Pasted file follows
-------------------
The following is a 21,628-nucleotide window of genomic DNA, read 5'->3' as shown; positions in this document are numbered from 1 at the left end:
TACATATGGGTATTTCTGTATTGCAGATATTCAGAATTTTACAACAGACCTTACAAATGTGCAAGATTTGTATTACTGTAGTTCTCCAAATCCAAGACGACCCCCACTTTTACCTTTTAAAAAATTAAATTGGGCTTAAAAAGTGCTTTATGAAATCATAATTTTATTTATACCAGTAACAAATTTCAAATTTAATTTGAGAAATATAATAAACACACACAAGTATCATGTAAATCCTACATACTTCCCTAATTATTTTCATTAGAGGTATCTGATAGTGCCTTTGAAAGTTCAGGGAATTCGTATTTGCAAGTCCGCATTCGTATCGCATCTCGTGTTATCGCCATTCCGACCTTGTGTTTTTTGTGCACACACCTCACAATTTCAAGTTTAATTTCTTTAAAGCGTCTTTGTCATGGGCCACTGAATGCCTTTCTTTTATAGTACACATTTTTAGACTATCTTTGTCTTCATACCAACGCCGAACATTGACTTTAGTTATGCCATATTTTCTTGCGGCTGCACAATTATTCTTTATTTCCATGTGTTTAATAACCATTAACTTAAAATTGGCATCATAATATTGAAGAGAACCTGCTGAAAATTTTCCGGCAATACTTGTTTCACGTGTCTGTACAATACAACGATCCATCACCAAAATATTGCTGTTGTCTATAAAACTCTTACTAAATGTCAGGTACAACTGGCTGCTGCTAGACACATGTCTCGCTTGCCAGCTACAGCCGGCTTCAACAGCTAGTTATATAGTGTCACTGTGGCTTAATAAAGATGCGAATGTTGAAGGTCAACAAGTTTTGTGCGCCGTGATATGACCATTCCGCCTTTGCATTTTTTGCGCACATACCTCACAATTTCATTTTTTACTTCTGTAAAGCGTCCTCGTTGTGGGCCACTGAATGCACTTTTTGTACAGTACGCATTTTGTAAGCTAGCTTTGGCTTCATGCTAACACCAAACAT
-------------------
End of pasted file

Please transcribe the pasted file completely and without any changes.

The following is a 21,628-nucleotide window of genomic DNA, read 5'->3' as shown; positions in this document are numbered from 1 at the left end:
TACATATGGGTATTTCTGTATTGCAGATATTCAGAATTTTACAACAGACCTTACAAATGTGCAAGATTTGTATTACTGTAGTTCTCCAAATCCAAGACGACCCCCACTTTTACCTTTTAAAAAATTAAATTGGGCTTAAAAAGTGCTTTATGAAATCATAATTTTATTTATACCAGTAACAAATTTCAAATTTAATTTGAGAAATATAATAAACACACACAAGTATCATGTAAATCCTACATACTTCCCTAATTATTTTCATTAGAGGTATCTGATAGTGCCTTTGAAAGTTCAGGGAATTCGTATTTGCAAGTCCGCATTCGTATCGCATCTCGTGTTATCGCCATTCCGACCTTGTGTTTTTTGTGCACACACCTCACAATTTCAAGTTTAATTTCTTTAAAGCGTCTTTGTCATGGGCCACTGAATGCCTTTCTTTTATAGTACACATTTTTAGACTATCTTTGTCTTCATACCAACGCCGAACATTGACTTTAGTTATGCCATATTTTCTTGCGGCTGCACAATTATTCTTTATTTCCATGTGTTTAATAACCATTAACTTAAAATTGGCATCATAATATTGAAGAGAACCTGCTGAAAATTTTCCGGCAATACTTGTTTCACGTGTCTGTACAATACAACGATCCATCACCAAAATATTGCTGTTGTCTATAAAACTCTTACTAAATGTCAGGTACAACTGGCTGCTGCTAGACACATGTCTCGCTTGCCAGCTACAGCCGGCTTCAACAGCTAGTTATATAGTGTCACTGTGGCTTAATAAAGATGCGAATGTTGAAGGTCAACAAGTTTTGTGCGCCGTGATATGACCATTCCGCCTTTGCATTTTTTGCGCACATACCTCACAATTTCATTTTTTACTTCTGTAAAGCGTCCTCGTTGTGGGCCACTGAATGCACTTTTTGTACAGTACGCATTTTGTAAGCTAGCTTTGGCTTCATGCTAACACCAAACAT